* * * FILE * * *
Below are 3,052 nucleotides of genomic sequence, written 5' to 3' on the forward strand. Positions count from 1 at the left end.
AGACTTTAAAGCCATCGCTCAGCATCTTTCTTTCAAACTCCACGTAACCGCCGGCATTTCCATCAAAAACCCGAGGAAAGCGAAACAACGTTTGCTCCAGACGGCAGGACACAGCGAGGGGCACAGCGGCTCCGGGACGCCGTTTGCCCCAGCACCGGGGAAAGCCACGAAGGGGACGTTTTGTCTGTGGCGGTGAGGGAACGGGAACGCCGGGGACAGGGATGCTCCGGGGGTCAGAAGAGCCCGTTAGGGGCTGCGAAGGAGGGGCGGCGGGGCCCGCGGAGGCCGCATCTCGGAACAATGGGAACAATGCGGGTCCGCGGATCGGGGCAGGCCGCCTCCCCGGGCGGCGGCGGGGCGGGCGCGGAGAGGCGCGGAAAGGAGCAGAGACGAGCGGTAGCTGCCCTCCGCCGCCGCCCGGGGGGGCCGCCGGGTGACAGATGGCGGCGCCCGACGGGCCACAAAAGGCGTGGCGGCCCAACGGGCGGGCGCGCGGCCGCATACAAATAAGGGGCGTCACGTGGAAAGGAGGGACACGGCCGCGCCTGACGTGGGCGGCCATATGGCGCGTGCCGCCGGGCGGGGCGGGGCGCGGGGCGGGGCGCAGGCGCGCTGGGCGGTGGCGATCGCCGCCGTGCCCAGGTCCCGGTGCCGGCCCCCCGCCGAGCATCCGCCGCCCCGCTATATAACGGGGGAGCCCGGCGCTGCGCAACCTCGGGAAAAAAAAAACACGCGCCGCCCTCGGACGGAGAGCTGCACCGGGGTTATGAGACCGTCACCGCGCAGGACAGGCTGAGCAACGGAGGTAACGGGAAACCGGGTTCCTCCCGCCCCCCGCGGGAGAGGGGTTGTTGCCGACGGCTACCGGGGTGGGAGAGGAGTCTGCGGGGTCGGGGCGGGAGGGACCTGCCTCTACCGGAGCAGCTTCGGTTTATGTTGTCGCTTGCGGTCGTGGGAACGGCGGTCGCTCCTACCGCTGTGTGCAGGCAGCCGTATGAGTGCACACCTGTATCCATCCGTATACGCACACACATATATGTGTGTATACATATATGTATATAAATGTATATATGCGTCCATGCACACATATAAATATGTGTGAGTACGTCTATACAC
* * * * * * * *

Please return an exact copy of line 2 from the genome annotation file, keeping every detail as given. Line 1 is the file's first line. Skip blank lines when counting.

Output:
AGACTTTAAAGCCATCGCTCAGCATCTTTCTTTCAAACTCCACGTAACCGCCGGCATTTCCATCAAAAACCCGAGGAAAGCGAAACAACGTTTGCTCCAGACGGCAGGACACAGCGAGGGGCACAGCGGCTCCGGGACGCCGTTTGCCCCAGCACCGGGGAAAGCCACGAAGGGGACGTTTTGTCTGTGGCGGTGAGGGAACGGGAACGCCGGGGACAGGGATGCTCCGGGGGTCAGAAGAGCCCGTTAGGGGCTGCGAAGGAGGGGCGGCGGGGCCCGCGGAGGCCGCATCTCGGAACAATGGGAACAATGCGGGTCCGCGGATCGGGGCAGGCCGCCTCCCCGGGCGGCGGCGGGGCGGGCGCGGAGAGGCGCGGAAAGGAGCAGAGACGAGCGGTAGCTGCCCTCCGCCGCCGCCCGGGGGGGCCGCCGGGTGACAGATGGCGGCGCCCGACGGGCCACAAAAGGCGTGGCGGCCCAACGGGCGGGCGCGCGGCCGCATACAAATAAGGGGCGTCACGTGGAAAGGAGGGACACGGCCGCGCCTGACGTGGGCGGCCATATGGCGCGTGCCGCCGGGCGGGGCGGGGCGCGGGGCGGGGCGCAGGCGCGCTGGGCGGTGGCGATCGCCGCCGTGCCCAGGTCCCGGTGCCGGCCCCCCGCCGAGCATCCGCCGCCCCGCTATATAACGGGGGAGCCCGGCGCTGCGCAACCTCGGGAAAAAAAAAACACGCGCCGCCCTCGGACGGAGAGCTGCACCGGGGTTATGAGACCGTCACCGCGCAGGACAGGCTGAGCAACGGAGGTAACGGGAAACCGGGTTCCTCCCGCCCCCCGCGGGAGAGGGGTTGTTGCCGACGGCTACCGGGGTGGGAGAGGAGTCTGCGGGGTCGGGGCGGGAGGGACCTGCCTCTACCGGAGCAGCTTCGGTTTATGTTGTCGCTTGCGGTCGTGGGAACGGCGGTCGCTCCTACCGCTGTGTGCAGGCAGCCGTATGAGTGCACACCTGTATCCATCCGTATACGCACACACATATATGTGTGTATACATATATGTATATAAATGTATATATGCGTCCATGCACACATATAAATATGTGTGAGTACGTCTATACAC